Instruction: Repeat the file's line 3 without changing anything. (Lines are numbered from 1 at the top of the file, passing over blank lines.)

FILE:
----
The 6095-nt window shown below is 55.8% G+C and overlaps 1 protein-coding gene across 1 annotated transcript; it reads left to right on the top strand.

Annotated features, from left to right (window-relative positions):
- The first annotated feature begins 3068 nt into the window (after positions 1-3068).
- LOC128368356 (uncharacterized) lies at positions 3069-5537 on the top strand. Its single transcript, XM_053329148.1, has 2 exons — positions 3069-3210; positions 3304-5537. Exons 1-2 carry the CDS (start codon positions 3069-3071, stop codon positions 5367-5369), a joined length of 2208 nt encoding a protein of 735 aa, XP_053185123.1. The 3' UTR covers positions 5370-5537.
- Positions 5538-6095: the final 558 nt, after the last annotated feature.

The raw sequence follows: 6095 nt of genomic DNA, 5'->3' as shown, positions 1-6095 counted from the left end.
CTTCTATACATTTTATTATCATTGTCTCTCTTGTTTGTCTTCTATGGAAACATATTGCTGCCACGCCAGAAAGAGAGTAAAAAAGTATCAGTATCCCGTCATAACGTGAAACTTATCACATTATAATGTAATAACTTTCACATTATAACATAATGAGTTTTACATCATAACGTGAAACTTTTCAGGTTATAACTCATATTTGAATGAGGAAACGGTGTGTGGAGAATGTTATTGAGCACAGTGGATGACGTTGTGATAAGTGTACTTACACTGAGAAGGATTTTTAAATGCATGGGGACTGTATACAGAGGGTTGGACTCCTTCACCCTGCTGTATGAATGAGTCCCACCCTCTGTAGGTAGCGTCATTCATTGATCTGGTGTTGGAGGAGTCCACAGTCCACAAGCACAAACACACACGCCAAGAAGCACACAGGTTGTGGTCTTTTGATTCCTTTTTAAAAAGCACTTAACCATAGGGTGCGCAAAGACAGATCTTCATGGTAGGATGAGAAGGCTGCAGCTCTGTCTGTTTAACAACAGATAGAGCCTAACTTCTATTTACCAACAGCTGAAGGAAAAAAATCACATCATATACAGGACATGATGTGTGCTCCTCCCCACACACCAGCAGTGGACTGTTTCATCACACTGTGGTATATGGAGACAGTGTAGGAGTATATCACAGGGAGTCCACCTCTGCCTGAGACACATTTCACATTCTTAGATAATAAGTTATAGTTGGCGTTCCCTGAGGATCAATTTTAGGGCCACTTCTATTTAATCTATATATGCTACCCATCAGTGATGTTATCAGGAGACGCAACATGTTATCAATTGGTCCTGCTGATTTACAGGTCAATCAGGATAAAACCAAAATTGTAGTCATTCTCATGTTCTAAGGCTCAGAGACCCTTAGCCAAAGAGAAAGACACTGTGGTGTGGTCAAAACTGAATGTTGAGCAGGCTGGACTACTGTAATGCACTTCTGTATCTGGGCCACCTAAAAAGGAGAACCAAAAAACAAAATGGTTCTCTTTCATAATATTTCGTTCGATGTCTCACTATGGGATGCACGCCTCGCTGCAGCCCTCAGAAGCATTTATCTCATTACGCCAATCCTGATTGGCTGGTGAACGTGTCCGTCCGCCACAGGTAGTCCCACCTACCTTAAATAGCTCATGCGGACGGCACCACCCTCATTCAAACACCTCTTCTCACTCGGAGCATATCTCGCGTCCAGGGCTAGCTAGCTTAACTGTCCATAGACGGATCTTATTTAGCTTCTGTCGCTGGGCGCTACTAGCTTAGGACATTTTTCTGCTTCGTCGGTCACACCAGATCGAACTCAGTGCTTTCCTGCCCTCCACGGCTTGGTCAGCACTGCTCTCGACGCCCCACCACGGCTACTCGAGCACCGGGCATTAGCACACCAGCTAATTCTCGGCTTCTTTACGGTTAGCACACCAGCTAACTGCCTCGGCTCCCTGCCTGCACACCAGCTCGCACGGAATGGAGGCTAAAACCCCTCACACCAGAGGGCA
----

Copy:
- The first annotated feature begins 3068 nt into the window (after positions 1-3068).